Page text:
Performance analysis of SSE instructions in multi-core CPUs and GPU computing on FDTD scheme for solid and fluid vibration problems

Jorge Frances Monllor, Sergio Bleda Perez, Andres Marquez Ruiz, Cristian Neipp Lopez, Sergi Gallego Rico, Beatriz Otero Calvino, Augusto Belendez Vazquez
Universidad de Alicante. Departamento de Fisica, Ingenieria de Sistemas y Teoria de la Senal
13th International Conference on Mathematical Methods in Science and Engineering, 2013


   title={Performance analysis of SSE instructions in multi-core CPUs and GPU computing on FDTD scheme for solid and fluid vibration problems},

   author={Franc{‘e}s Monllor, Jorge and Bleda P{‘e}rez, Sergio and M{‘a}rquez Ruiz, Andr{‘e}s and Neipp L{‘o}pez, Cristian and Gallego Rico, Sergi and Otero Calvi{~n}o, Beatriz and Bel{‘e}ndez V{‘a}zquez, Augusto and others},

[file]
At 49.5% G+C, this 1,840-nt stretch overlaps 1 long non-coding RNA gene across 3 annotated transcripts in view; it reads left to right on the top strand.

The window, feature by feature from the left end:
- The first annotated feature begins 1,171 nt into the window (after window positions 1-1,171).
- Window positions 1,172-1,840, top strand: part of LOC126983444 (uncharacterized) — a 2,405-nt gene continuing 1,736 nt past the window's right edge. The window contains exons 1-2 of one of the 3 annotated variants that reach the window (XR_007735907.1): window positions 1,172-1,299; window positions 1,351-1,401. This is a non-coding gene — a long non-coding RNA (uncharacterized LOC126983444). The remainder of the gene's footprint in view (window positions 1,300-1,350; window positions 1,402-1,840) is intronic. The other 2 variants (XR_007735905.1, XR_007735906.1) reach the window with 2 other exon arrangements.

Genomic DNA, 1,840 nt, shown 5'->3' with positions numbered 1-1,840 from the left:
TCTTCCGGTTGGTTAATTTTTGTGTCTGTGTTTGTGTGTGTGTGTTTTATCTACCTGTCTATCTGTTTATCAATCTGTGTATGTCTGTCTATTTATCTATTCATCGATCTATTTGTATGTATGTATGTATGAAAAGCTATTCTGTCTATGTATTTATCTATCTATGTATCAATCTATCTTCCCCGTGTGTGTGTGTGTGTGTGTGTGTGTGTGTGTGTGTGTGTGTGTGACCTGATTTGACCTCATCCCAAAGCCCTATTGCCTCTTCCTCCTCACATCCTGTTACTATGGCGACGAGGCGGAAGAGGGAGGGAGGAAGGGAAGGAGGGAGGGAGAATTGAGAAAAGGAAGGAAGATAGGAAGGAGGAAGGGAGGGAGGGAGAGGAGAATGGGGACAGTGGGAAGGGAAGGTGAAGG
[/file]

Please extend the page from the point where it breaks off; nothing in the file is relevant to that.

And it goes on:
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In this work a unified treatment of solid and fluid vibration problems is developed by means of the Finite-Difference Time-Domain (FDTD). The scheme here proposed introduces a scaling factor in the velocity fields that improves the performance of the method and the vibration analysis in heterogenous media. In order to accurately reproduce the interaction of fluids and solids in FDTD both time and spatial resolutions must be reduced compared with the set up used in acoustic FDTD problems. This aspect implies the use of bigger grids and hence more time and memory resources. For reducing the time simulation costs, FDTD code has been adapted in order to exploit the resources available in modern parallel architectures. For CPUs the implicit usage of the streaming SIMD (Singe Instruction Multiple Data) extensions in multi-core CPUs has been considered. In addition, the computation has been distributed along the different cores available by means of OpenMP directives. Graphic Processing Units (GPU) have been also considered and the degree of improvement achieved by means of this parallel architecture has been compared with the highly-tuned CPU scheme by means of the relative speed up. The speed up obtained by the parallel versions implemented were up to 7 and 30 times faster than the best sequential version for CPU and GPU respectively. Results obtained with both parallel approaches demonstrate that parallel programming techniques are mandatory in solid-vibration problems with FDTD.
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